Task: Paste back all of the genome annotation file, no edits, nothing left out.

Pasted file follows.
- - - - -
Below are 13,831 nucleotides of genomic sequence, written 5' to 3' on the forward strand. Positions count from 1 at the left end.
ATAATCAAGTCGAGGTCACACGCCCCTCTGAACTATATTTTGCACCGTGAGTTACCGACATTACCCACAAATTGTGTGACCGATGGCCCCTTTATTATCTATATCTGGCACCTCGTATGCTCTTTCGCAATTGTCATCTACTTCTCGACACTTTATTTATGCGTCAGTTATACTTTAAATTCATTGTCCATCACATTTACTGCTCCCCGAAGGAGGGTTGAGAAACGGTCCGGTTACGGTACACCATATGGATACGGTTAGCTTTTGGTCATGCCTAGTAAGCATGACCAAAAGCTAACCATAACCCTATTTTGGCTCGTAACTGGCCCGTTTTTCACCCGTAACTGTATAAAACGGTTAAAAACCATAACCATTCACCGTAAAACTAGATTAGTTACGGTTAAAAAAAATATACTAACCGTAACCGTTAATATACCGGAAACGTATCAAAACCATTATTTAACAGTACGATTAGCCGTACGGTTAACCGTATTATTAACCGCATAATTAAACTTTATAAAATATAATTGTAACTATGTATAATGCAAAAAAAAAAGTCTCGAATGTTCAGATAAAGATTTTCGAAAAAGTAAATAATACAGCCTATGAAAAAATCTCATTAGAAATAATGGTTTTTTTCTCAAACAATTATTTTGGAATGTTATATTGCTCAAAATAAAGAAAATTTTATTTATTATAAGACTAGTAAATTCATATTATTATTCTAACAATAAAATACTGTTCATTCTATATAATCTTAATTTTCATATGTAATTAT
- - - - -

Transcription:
Below are 13,831 nucleotides of genomic sequence, written 5' to 3' on the forward strand. Positions count from 1 at the left end.
ATAATCAAGTCGAGGTCACACGCCCCTCTGAACTATATTTTGCACCGTGAGTTACCGACATTACCCACAAATTGTGTGACCGATGGCCCCTTTATTATCTATATCTGGCACCTCGTATGCTCTTTCGCAATTGTCATCTACTTCTCGACACTTTATTTATGCGTCAGTTATACTTTAAATTCATTGTCCATCACATTTACTGCTCCCCGAAGGAGGGTTGAGAAACGGTCCGGTTACGGTACACCATATGGATACGGTTAGCTTTTGGTCATGCCTAGTAAGCATGACCAAAAGCTAACCATAACCCTATTTTGGCTCGTAACTGGCCCGTTTTTCACCCGTAACTGTATAAAACGGTTAAAAACCATAACCATTCACCGTAAAACTAGATTAGTTACGGTTAAAAAAAATATACTAACCGTAACCGTTAATATACCGGAAACGTATCAAAACCATTATTTAACAGTACGATTAGCCGTACGGTTAACCGTATTATTAACCGCATAATTAAACTTTATAAAATATAATTGTAACTATGTATAATGCAAAAAAAAAAGTCTCGAATGTTCAGATAAAGATTTTCGAAAAAGTAAATAATACAGCCTATGAAAAAATCTCATTAGAAATAATGGTTTTTTTCTCAAACAATTATTTTGGAATGTTATATTGCTCAAAATAAAGAAAATTTTATTTATTATAAGACTAGTAAATTCATATTATTATTCTAACAATAAAATACTGTTCATTCTATATAATCTTAATTTTCATATGTAATTAT